X JAPAN - Vanishing Vision

review - 09.19.2006 08:00

The one that started it all.

With new great J-Rock releases coming out on a regular basis, people have a tendancy to completly neglect some older albums that are regarded as classics. It's with that in mind that we offer "classic album reviews". Their purpose: reacquaint fans with the music of yesteryear and releases that might have slipped through their fingers. Sure, the definition of what makes an album "classic" is a pretty vague one and can be fought over for hours, but for the sake of these reviews, we'll just stick to "an older release that is well-respected by fans".

Now, for a quick history lesson: this is the album that introduced the world to TOSHI's wailing, HIDE's shredding, PATA's drinking, TAIJI's boyish good-looks and YOSHIKI's insane pounding. It's the release that defined a genre and introduced the world to classics such as Vanishing Love, Sadistic Desire and the everlasting Kurenai, a song that was performed at every single one of the band's live performances, even during their famous Last Live. Mostly comprised of a mix between early 80's thrash/power metal and late 80's melodic rock elements, the near-flawless album hit home with many young people at the time, most of whom revered anything with a guitar in it. The rest of the public, on the other hand, would have to wait for the band's sophomore effort to find tracks they could relate with. However, for the headbangers, the debut offered a little something for everyone. The same holds true today.

For the hard rockers, there is Phantom of Guilt and Sadistic Desire, the latter being an older track that HIDE had written back in his Saber Tiger days (although it was originally entitled Sadistic Emotion). While Phantom of Guilt is usually regarded as the album's "weak" song, which is true when compared to the others, it still has a riff that manages to pull you back for a few repeat listens. Sadistic Desire, however, is a fan favorite that offers listeners a great hook from the get-go and a solo that wavers between different playing styles and tempos. I personally think it’s the best solo of HIDE’s X career, the raw sound and innocent playfulness unmatched in their later endeavors.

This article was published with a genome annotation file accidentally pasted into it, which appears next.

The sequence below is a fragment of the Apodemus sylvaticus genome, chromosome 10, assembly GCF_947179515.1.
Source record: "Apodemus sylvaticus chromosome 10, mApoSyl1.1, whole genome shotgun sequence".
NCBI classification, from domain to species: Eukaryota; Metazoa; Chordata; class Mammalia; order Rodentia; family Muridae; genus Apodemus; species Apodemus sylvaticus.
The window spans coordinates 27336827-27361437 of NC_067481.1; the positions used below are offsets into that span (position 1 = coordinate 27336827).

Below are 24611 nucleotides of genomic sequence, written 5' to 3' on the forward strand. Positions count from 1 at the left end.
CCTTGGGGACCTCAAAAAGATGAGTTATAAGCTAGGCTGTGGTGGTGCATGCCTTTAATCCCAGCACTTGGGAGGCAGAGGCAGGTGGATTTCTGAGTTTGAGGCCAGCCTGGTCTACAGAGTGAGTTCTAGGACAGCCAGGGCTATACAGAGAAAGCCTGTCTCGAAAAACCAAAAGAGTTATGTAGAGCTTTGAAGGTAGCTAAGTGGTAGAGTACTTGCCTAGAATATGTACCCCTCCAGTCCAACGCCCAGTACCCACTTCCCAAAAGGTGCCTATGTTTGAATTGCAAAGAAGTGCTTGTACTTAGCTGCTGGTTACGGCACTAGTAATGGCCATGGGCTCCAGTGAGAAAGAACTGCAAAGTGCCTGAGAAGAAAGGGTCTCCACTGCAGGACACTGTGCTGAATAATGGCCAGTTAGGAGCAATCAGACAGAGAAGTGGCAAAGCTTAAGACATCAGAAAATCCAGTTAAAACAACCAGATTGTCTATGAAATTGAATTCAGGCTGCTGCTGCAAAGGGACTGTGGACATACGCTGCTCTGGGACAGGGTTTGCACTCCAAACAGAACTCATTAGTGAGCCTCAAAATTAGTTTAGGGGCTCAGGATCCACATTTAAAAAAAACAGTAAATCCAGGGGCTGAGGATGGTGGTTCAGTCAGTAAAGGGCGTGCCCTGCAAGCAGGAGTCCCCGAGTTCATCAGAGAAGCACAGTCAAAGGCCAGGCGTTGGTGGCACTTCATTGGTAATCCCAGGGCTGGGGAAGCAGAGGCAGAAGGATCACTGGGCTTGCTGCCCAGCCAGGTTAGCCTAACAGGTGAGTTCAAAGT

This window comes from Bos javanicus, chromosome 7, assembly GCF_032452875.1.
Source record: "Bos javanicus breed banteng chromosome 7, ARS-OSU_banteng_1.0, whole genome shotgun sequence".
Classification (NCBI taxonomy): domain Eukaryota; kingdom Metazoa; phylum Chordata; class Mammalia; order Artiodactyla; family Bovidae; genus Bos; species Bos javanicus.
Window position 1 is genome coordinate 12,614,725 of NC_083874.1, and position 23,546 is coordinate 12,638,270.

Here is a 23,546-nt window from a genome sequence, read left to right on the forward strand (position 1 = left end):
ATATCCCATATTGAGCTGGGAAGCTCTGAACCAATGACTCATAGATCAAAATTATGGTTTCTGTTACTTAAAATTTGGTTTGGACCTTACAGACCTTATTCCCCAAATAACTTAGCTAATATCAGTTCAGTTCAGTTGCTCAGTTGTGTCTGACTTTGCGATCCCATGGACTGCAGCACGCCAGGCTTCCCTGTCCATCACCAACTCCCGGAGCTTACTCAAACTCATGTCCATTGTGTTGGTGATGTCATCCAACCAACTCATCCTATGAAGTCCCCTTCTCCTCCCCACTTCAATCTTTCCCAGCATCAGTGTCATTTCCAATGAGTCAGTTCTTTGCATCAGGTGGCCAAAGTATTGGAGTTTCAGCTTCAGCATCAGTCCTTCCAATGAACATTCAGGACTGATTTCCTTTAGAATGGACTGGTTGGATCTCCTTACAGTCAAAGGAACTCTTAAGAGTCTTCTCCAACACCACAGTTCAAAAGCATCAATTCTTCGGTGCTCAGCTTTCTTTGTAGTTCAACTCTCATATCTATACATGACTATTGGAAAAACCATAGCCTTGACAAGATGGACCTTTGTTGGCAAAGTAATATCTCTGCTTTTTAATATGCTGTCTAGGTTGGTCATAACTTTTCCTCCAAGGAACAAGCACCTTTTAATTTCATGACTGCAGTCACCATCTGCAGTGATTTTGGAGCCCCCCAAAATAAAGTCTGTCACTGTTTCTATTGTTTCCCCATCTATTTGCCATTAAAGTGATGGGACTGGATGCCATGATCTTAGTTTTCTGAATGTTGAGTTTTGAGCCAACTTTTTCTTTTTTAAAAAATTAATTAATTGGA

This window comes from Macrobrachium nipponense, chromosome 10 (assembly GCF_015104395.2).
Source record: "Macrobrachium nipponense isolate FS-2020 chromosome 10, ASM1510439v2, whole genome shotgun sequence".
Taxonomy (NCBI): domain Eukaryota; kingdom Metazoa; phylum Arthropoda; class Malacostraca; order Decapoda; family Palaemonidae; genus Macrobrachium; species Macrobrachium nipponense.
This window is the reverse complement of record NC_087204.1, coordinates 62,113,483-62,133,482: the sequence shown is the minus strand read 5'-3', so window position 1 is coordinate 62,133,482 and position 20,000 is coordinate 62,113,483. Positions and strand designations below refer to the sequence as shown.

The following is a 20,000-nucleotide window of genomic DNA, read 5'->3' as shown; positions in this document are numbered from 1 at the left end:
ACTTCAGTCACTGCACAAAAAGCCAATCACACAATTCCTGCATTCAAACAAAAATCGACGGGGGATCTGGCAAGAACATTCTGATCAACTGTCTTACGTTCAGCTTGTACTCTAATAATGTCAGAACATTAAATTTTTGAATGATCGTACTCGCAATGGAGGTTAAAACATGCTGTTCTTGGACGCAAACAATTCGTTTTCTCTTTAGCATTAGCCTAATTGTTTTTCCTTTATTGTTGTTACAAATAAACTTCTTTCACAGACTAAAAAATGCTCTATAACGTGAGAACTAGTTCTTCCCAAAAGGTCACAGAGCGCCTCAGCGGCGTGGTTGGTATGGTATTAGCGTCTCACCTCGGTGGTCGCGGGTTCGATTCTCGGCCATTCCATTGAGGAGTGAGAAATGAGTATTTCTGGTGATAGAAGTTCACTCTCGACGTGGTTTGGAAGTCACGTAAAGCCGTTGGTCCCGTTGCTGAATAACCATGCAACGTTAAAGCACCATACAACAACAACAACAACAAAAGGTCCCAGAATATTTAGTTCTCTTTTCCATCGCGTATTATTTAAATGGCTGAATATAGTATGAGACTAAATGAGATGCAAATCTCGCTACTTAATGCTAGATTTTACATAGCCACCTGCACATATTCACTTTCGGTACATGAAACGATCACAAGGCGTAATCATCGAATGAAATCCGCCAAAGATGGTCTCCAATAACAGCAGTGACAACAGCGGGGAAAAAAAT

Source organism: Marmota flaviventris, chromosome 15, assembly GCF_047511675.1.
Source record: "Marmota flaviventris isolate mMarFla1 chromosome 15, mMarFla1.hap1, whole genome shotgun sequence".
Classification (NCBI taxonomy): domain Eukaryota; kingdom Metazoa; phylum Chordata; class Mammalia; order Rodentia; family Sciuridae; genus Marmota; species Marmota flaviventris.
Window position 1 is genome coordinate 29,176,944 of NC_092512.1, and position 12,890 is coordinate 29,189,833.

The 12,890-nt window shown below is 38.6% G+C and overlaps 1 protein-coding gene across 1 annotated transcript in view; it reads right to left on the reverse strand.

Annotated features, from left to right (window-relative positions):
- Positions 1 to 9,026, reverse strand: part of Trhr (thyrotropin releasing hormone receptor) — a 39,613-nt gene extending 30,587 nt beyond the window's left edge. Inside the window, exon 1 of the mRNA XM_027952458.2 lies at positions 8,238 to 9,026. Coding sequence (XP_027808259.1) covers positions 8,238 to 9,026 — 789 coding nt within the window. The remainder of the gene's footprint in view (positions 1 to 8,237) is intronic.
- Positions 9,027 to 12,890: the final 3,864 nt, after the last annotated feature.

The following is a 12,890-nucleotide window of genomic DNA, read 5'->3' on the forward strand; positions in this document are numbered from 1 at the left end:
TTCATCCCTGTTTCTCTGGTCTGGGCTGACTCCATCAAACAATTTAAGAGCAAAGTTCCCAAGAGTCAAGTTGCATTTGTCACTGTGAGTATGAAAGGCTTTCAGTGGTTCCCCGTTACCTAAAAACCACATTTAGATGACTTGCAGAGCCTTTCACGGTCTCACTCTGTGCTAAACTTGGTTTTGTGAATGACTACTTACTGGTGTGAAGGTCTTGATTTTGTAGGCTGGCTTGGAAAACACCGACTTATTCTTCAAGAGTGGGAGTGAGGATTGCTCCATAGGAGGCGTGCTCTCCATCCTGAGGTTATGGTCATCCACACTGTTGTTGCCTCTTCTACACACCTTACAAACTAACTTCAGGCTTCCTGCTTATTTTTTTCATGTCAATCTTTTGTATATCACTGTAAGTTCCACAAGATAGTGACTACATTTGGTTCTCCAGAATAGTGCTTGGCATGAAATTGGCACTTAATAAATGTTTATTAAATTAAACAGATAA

Metalheads can find solace in Vanishing Love, Kurenai and the oldest song in the X repertoire, I'll Kill You. All of these feature some of the most technically challenging guitar licks in the boys' history, let alone YOSHIKI's frantic, almost destructive drumming. All three will get your blood flowing, guaranteed. Oh, and keep an ear open for I'll Kill You's solo: it's brief, but does it ever pack a punch!

Finally, for the odd man out who happens to enjoy slow songs, there is Alive, a song that is clearly inspired by (if not borrowed from) Beethoven's Moonlight Sonata and Un-Finished, which just so happens to be unfinished (Blue Blood features the full song). Think of it as an episode of TV's 24: it's beautiful, it's amazing and just as you’re getting used to it and can't wait to find out what happens next, the rug is pulled out from under you. As for Alive, recognized for its atmospheric piano and beautiful dual guitar melodies: it has stood the test of time to remain one of the best, if not the best, X ballads. Definitely another one of this album’s strong points.

While Blue Blood, the band's second album, sold more and sounded better thanks to professional production values, the raw sound behind Vanishing Vision demonstrates what the band was all about back near the beginning of their career: playing as best they could, no matter what stood in their way and getting their message through, which they obviously succeeded in doing. Sure, it took awhile before they were recognized as an important musical influence, but their hairstyles, clothing and makeup started a new trend amongst the youth of Japan that carried into the new century and paved the way for future visual bands.

If you have yet to experience this album, or the band in general, consider this review a wakeup call. Shame on you! Now get out there and listen in on musical history. Feel what so many people have felt over the last two decades. You won't regret it.
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